By Larry Perl, email@example.com
3:06 PM EDT, October 30, 2012
Thomas Inglesby is no stranger to power outages in the unit block of Beechdale Road in Roland Park. He's had dozens since he moved there in 2000, and they've come more frequently in recent years, he said.
But he's always been in the dark about why the electricity goes out so often, or why the lights stay on in houses on the other side of the street. He said that Baltimore Gas and Electric Co. doesn't know either, except to speculate that his house is in a "weak grid," as one BGE official told him last summer.
On Monday, as former Hurricane Sandy, now reclassified as a post-tropical cyclone, made landfall in southern New Jersey and lashed Maryland with rain and wind, Inglesby's power went out again.
"Our power is out on the Beechdale/Elmhurst (Road) section of the grid since this afternoon," he emailed Monday night. "As is always the case over recent years, the power is still on across the street from us on either side of our outage. We seem to go out early and unfortunately typically come on last."
Inglesby was one of at least two residents on Beechdale known to have lost power Monday. Beechdale is one of several streets in Roland Park where residents have complained about frequent and unexplained power outages. Others include Elmwood, Club and Edgevale roads.
In all, 58 houses in that area have been identified as outage-prone, and Beechdale resident Chris Corbett, who also lost power Monday, said houses behind him on Elmhurst also lost power in superstorm Sandy.
In the wake of hundreds of thousands of outages around the Baltimore region in June's sudden derecho storm, the Roland Park Civic League met with BGE officials this month to discuss outages that officials said might be linked to aging grids and trees that fall on power lines, among other possible explanations.
BGE officials told the league Oct. 4 they would begin addressing the issue in four to six weeks. But City Councilwoman Mary Pat Clarke said last week that any BGE assistance wouldn't come in time to stave off outages in this week's storm.
Gould said before the storm there was no short-term relief that BGE could provide to Roland Park specifically.
"We're gearing up at a macro level," Gould said.
Clarke, who criticized BGE in the wake of the June storm and led efforts to improve communication between the utility company and communities, agreed BGE would have its hands full regionally.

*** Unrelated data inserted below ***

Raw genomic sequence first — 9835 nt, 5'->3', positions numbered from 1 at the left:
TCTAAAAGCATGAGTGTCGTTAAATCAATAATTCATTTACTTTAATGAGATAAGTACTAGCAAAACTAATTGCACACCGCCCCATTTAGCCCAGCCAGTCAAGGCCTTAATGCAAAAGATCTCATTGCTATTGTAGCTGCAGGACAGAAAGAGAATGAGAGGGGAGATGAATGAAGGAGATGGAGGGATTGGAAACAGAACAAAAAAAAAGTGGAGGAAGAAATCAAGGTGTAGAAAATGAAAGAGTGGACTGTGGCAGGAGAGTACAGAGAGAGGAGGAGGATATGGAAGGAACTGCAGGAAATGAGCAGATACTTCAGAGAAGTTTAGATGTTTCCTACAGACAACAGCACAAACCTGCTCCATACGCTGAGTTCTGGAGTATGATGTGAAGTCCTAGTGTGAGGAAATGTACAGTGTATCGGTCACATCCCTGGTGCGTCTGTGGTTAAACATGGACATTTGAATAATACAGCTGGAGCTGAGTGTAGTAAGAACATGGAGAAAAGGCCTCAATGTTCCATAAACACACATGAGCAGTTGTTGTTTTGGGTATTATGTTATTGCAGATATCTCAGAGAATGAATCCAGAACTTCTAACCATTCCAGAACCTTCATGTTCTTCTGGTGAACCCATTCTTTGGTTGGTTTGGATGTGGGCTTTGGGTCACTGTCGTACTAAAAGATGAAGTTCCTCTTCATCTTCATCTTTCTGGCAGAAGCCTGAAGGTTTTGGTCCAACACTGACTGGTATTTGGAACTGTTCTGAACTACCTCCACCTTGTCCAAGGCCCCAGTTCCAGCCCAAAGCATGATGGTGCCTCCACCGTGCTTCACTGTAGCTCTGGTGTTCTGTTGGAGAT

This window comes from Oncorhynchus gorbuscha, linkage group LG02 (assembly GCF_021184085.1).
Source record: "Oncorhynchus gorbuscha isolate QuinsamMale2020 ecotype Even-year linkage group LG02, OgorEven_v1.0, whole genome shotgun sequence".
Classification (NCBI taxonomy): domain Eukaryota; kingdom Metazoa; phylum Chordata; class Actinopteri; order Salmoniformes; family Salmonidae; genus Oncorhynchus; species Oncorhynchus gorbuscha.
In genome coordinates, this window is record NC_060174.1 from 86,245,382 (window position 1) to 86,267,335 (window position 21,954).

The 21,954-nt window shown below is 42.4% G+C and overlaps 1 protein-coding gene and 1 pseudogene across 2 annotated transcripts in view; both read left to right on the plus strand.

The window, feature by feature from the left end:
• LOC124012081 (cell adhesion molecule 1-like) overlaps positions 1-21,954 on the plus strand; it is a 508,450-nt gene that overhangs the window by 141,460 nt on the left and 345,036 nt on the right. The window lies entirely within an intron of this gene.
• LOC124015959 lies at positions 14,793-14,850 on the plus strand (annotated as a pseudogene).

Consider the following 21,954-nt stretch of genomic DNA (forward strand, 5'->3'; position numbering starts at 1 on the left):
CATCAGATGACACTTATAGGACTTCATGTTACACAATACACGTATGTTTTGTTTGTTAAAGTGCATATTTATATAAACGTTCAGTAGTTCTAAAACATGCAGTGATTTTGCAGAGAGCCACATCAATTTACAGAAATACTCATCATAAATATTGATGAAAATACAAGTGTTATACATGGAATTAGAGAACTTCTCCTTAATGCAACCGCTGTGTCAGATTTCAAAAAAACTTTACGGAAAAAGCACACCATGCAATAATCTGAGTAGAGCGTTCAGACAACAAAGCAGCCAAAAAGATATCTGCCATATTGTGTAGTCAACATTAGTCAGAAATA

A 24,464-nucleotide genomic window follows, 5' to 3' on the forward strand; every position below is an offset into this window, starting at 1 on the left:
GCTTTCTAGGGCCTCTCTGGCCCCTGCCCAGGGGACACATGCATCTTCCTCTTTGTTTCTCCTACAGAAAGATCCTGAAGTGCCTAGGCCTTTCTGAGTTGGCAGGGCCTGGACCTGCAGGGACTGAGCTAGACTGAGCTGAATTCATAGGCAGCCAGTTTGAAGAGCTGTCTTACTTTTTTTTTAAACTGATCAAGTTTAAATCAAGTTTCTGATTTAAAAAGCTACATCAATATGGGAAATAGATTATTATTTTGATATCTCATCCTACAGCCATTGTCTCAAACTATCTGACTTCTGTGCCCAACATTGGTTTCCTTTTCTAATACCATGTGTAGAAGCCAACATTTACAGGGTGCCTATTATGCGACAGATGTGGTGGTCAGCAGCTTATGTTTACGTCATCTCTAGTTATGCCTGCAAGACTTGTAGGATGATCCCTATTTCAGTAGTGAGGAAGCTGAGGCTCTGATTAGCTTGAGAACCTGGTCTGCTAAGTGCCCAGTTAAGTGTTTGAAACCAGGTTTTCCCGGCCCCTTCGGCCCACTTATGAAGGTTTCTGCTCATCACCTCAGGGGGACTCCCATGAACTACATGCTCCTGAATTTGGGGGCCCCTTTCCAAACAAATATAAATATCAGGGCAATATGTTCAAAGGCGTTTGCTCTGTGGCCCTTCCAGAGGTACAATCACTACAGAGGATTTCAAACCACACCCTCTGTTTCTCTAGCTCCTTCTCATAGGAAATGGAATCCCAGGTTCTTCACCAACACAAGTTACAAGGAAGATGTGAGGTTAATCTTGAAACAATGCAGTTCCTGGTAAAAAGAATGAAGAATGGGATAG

"Their eyes are watching God," Clarke said before Sandy arrived. "All we can do is know who to call — and duck."
Inglesby, a veteran of outages, would like to be rid of them.
"We are hoping that BGE will provide a long-term remedy soon," he said.
Also frustrated is Corbett, who heard a transformer blow Monday afternoon and by nightfall had checked into the Radisson Hotel in the Village of Cross Keys.
"It's not somebody's imagination," he said of the constant outages in his neighborhood. "There's something systematically wrong."
On the bright side, there was little property damage or trees down in north Baltimore as the storm faded away Tuesday, other than a fallen tree on Greenway, another in Cross Keys and a third on East 34th Street in Waverly.
"The derecho was much worse in terms of damage," Corbett observed.
Mt. Washington Tavern, which was rebuilt after a fire last year and was scheduled to reopen this week, came through the storm fine and will open Nov. 5, publicist Mikey Monaghan said.
The nearby Jones Falls was running high but not overflowing Tuesday morning.
There was no damage or flooding at Union Memorial Hospital, where 140 "associates" stayed overnight Monday to see the hospital through the storm, said spokeswoman Debra Schindler.
There were few reports of power outages in north Baltimore, other than in Roland Park. Power was also out at York Courts in Guilford, according to Clarke.
The storm did cause some postponements. In the Oakenshawe area, a crane hoist scheduled for Tuesday, Oct. 30 at the Carrollton Apartments was put off, and city trash collection scheduled for Tuesday was rescheduled for Saturday, Nov. 3, said Mark Counselman, president of the Oakenshawe Improvement Association, citing notice from the Baltimore Department of Public Works.